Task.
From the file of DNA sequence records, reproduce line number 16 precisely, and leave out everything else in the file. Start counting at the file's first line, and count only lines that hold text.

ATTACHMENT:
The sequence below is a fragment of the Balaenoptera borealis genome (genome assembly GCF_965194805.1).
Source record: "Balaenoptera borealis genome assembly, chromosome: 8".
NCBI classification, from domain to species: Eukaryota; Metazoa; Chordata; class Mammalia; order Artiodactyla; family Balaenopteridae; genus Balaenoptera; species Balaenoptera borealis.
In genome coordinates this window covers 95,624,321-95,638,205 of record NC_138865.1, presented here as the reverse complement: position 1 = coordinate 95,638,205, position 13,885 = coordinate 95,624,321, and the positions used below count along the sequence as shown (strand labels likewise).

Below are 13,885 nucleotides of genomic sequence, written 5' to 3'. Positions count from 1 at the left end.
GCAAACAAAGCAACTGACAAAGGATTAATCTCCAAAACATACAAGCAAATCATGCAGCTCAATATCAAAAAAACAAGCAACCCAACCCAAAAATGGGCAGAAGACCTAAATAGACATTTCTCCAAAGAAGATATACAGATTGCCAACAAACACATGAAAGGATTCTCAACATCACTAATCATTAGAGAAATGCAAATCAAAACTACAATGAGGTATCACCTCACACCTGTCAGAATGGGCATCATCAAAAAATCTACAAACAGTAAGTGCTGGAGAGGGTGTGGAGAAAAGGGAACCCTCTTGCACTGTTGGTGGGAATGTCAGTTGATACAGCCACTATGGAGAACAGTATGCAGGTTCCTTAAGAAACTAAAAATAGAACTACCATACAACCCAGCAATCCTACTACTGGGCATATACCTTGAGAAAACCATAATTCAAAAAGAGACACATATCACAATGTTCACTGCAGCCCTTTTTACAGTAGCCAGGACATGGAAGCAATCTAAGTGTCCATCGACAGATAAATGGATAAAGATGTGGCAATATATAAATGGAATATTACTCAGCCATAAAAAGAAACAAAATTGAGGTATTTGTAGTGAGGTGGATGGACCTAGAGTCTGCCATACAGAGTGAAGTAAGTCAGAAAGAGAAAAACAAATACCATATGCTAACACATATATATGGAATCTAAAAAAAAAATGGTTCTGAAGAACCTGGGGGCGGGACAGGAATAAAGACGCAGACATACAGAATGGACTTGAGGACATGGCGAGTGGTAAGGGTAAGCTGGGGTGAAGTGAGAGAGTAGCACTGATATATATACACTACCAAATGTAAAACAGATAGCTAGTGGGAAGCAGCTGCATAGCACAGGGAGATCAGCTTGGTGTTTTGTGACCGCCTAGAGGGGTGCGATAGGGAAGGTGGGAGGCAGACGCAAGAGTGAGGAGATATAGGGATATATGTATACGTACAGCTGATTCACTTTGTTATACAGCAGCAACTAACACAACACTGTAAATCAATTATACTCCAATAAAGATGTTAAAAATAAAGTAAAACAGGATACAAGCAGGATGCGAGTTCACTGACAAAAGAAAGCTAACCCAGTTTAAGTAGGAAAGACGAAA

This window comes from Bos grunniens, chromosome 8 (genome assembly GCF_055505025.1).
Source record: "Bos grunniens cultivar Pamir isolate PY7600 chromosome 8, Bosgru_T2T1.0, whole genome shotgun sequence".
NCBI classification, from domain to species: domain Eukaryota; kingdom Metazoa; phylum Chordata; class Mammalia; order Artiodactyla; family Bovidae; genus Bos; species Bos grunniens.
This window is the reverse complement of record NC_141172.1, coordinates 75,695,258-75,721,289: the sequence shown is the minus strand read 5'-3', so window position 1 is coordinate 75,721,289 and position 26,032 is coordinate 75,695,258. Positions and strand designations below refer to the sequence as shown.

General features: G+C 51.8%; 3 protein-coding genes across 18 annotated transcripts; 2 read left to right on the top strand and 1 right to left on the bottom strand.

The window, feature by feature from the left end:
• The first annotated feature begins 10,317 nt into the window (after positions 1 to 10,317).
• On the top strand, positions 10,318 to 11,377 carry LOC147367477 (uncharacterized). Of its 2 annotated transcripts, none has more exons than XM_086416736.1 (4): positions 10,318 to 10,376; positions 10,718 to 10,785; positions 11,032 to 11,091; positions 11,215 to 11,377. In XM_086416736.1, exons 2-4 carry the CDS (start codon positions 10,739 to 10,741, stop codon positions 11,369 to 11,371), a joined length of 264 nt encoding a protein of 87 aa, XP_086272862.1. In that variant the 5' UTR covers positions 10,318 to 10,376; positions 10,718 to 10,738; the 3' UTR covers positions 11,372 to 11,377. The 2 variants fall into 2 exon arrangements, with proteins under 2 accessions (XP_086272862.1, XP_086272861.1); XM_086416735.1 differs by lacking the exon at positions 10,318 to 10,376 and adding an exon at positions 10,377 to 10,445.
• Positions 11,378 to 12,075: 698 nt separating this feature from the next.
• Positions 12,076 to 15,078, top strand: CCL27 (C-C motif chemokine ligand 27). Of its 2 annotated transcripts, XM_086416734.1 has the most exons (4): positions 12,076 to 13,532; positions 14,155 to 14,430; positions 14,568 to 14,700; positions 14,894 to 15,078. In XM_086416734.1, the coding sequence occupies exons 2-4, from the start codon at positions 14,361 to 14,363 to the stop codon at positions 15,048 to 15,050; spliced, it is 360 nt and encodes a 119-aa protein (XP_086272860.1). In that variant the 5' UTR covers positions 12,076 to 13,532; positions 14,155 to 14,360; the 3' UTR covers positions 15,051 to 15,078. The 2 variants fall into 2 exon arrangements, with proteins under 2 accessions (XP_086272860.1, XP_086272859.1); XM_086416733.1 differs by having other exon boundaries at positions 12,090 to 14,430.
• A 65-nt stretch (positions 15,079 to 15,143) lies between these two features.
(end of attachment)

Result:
• Positions 12,076 to 15,078, top strand: CCL27 (C-C motif chemokine ligand 27). Of its 2 annotated transcripts, XM_086416734.1 has the most exons (4): positions 12,076 to 13,532; positions 14,155 to 14,430; positions 14,568 to 14,700; positions 14,894 to 15,078. In XM_086416734.1, the coding sequence occupies exons 2-4, from the start codon at positions 14,361 to 14,363 to the stop codon at positions 15,048 to 15,050; spliced, it is 360 nt and encodes a 119-aa protein (XP_086272860.1). In that variant the 5' UTR covers positions 12,076 to 13,532; positions 14,155 to 14,360; the 3' UTR covers positions 15,051 to 15,078. The 2 variants fall into 2 exon arrangements, with proteins under 2 accessions (XP_086272860.1, XP_086272859.1); XM_086416733.1 differs by having other exon boundaries at positions 12,090 to 14,430.